We have Mozart for the ears, Van Gogh for the eyes and Dior for the nose. Why is then perfume making not traditionally recognized as an art form? Art historians aren’t listing perfume history in their books, nor are they documenting the traditional houses and schools. Even nowadays, the western world considers perfume a consumer’s good, something that is manufactured and sold for mass consumption, just like food, drinks or cleaning products.
We believe that, in spite of the art historians’ ignorance of the matter, perfume making can be considered an art form. Like many applied arts, perfume making expresses ideas and feelings. The activity in itself demands creativity, knowledge and a refined sense of beauty. A perfume creator is an artisan and the work coming out of his imagination and senses is not only unique, but also structured in such a way that it resembles a musical creation.
While this can be debated for hours on end, let us focus our next blogging attempts to detailing the history of this beautiful art. From the Ancient Egyptians to today’s classic perfume houses, we will attempt a time travel event that will touch upon the most important moments in the art of perfumery.
The concept of perfume is thousands of years old. The term itself comes from the Latin per fume “through smoke” referencing the idea that scented oils were first used to be burned . The burning of incense and aromatic herbs was used in religious services, and some of the first notes were aromatic gums, frankincense and myrrh, gathered from trees. The Egyptians were the first to incorporate perfume into their culture followed by the ancient Chinese, Hindus, Israelites, Carthaginians, Arabs, Greeks, and Romans. The earliest use of perfume bottles is Egyptian and dates to around 1000 BC. The Egyptians invented glass and perfume bottles were one of the first common uses for glass.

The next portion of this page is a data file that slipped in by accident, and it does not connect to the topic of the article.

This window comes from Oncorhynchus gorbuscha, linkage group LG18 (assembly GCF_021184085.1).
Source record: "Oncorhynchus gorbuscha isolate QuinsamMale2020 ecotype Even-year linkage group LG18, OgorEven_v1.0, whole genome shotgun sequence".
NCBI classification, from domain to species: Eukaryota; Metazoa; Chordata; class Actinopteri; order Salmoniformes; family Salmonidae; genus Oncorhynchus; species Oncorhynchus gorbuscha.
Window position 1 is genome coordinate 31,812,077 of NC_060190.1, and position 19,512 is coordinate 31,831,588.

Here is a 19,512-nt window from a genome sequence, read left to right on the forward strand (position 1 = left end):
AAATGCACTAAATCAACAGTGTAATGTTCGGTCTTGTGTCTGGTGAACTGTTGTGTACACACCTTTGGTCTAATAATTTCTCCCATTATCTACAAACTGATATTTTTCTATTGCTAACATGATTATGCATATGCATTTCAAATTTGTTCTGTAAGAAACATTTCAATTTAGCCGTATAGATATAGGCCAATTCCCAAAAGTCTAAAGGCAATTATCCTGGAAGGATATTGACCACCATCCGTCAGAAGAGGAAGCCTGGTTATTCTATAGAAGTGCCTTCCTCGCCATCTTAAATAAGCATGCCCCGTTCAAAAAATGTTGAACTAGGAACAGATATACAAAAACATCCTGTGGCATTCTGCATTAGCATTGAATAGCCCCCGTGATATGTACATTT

The first historical account of perfume use is during the rule of Queen Sheba. Egyptians at the time were using perfume as part of their religious culture. Incense was used for embalming the dead, making it an integral part of the Egyptian life.
The scent that has traveled to us through centuries was called the kyphi and according to historians, this was the odor that was released into the air when the tomb of Tutankhamen was opened. Surviving through so many centuries, this perfume proved the fact that the Egyptians’ art for creating scent was actually well advanced and their methods are probably lost forever in time. This also explains why perfume was considered more expensive and precious than gold and diamonds, during those times.
Egyptians are also credited as being the first to anoint their bodies with scents of cinnamon and honey. Later in their development, they started distilling scents from the flowers of lilies and other exotic flowers brought from India, Palestine or Persia. Even during their times, perfume was reserved exclusively for the wealthy and influential figures in the Egyptian society.